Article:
Biodiversity and ecology in the Australian bush

Identifying Vertebrates

Compared to invertebrates and plants, identification of vertebrates is straightforward. The real challenge with some vertebrates is in making and recording your observations.


It is safe to assume that any bird we sight in Australia will have been described (scientifically), assigned an accepted ‘common name’, well-studied, documented, and photographed. Contrast this with the situation for invertebrates!

Of course, bird identification still takes practice and careful observation, particularly with shorebirds, seabirds, and the famous ‘LBBs’ (little brown birds)! And birds tend to move - quickly.

Observations and data



Digital photography has been a boon for birdwatchers. We take loads of photos, even when we know they won’t be great shots. It is sometimes the least promising looking photo, showing just the right feathers or beak angle, which can absolutely nail the species identification.

Observing behaviours

The more familiar we become with the behaviours and general movements of a bird species, the easier it is to recognise. For example, when we first moved to live here in the forest, we struggled to distinguish a Brown Thornbill from a Striated Thornbill. Up close the differences are obvious, but when they’re bouncing about in the foliage it is more difficult. Yet now we rarely confuse them, even without reaching for binoculars. They each have a highly distinctive ‘GISS’ (or jizz) – literally, the ‘General Impression, Size and Shape’. For birds, ‘general impression’ equates to movement, stance and behaviours.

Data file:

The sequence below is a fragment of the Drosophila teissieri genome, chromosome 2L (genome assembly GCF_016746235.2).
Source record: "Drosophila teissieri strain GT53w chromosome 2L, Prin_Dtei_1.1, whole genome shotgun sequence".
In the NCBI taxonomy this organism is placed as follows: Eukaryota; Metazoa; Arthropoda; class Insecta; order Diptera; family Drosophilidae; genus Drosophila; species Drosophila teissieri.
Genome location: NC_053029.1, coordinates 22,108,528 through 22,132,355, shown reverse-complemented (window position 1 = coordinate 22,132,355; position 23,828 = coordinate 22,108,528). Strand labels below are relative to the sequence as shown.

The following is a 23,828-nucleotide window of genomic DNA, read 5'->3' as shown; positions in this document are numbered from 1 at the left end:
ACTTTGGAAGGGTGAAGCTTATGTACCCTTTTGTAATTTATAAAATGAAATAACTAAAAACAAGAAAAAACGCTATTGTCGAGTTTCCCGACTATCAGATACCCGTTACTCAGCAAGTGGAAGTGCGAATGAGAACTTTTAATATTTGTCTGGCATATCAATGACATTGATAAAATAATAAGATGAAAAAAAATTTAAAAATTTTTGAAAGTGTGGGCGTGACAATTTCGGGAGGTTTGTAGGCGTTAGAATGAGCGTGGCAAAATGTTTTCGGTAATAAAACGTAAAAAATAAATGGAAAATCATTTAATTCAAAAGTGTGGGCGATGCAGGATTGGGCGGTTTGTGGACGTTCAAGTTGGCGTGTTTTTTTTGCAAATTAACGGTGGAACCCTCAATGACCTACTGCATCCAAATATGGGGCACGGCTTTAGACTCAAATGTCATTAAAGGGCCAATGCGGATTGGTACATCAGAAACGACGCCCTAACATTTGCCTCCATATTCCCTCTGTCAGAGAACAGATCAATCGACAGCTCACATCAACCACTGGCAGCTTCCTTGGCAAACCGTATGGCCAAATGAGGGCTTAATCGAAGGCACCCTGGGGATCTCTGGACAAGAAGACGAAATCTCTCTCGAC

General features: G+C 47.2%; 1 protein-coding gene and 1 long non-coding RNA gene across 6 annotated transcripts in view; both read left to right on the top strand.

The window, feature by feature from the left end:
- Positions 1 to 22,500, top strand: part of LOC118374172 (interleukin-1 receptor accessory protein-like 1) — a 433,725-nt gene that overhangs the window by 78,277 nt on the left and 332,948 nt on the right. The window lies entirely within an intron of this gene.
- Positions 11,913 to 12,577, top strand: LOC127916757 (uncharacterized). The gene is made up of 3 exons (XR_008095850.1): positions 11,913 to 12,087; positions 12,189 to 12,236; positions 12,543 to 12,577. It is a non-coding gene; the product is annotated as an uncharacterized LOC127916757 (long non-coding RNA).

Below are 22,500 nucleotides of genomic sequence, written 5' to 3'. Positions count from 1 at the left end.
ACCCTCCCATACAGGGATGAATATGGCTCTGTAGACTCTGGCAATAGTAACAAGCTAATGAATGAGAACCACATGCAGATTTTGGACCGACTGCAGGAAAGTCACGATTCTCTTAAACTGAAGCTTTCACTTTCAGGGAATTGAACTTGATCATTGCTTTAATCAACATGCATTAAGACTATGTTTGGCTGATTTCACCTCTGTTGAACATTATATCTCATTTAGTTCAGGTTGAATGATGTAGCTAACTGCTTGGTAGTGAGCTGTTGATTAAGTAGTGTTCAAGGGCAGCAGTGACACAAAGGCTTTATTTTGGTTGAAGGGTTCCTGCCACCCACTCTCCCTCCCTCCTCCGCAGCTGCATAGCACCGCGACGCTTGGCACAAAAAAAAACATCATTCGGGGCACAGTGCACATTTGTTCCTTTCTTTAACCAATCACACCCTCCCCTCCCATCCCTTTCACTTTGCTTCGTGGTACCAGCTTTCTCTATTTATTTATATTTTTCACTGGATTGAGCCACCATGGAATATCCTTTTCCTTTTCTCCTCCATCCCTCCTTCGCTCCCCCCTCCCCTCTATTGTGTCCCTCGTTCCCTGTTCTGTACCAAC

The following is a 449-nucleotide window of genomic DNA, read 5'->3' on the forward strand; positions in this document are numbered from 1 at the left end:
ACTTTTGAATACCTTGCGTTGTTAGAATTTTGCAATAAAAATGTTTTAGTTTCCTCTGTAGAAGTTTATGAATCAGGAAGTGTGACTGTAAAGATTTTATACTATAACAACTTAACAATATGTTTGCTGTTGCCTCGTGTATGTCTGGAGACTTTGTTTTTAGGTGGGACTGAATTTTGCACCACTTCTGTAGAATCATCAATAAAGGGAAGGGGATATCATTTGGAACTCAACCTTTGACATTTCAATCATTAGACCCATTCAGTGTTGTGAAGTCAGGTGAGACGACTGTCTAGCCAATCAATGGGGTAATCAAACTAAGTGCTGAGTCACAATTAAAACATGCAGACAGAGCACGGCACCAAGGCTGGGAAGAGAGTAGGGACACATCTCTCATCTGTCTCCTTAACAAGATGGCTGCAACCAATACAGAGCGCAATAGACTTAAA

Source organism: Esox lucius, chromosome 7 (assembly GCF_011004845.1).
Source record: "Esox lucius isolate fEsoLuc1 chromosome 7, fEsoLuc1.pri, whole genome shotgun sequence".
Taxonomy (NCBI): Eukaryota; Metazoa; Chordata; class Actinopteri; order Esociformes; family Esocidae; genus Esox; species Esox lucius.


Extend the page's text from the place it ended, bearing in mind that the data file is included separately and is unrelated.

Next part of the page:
Bird calls

Of course, bird calls can be invaluable in recognising species. Most surveys of forest birds are actually based on bird calls rather than direct observations. This takes a lot of experience, of course, yet already we can confidently identify many of our local birds based on their calls alone.


Tip 1 – Look, listen, look again ... and take whatever photos you can

To get to know birds, nothing beats spending time bird watching. If you can also grab some photos, even dodgy ones, this helps too. Back at the computer you can then zoom in to your images and compare them to the information in field guides.

And consider recording a bird's call for the same reason. Most phones can record sounds simply by taking a video. Then, when well away from the birds, play back the sound and compare it to recordings (in audio field guides) of various bird calls.

Note: using bird call playback when in the field is definitely not good practice. Even a short burst of playback can be significantly disruptive to the local birds, and using playback to attract the attention of a bird is considered very 'poor form'. 

References: examples 


Birdlife Australia. (2012). Shorebirds Identification Booklet. Birdlife Australia, Carlton. 

Debus, S. (2012). Birds of Prey of Australia - A field guide. CSIRO Publishing, Collingwood.

Dolby, T. & Clarke, R. (2014). Finding Australian Birds - A field guide to birding locations. CSIRO Publishing, Collingwood.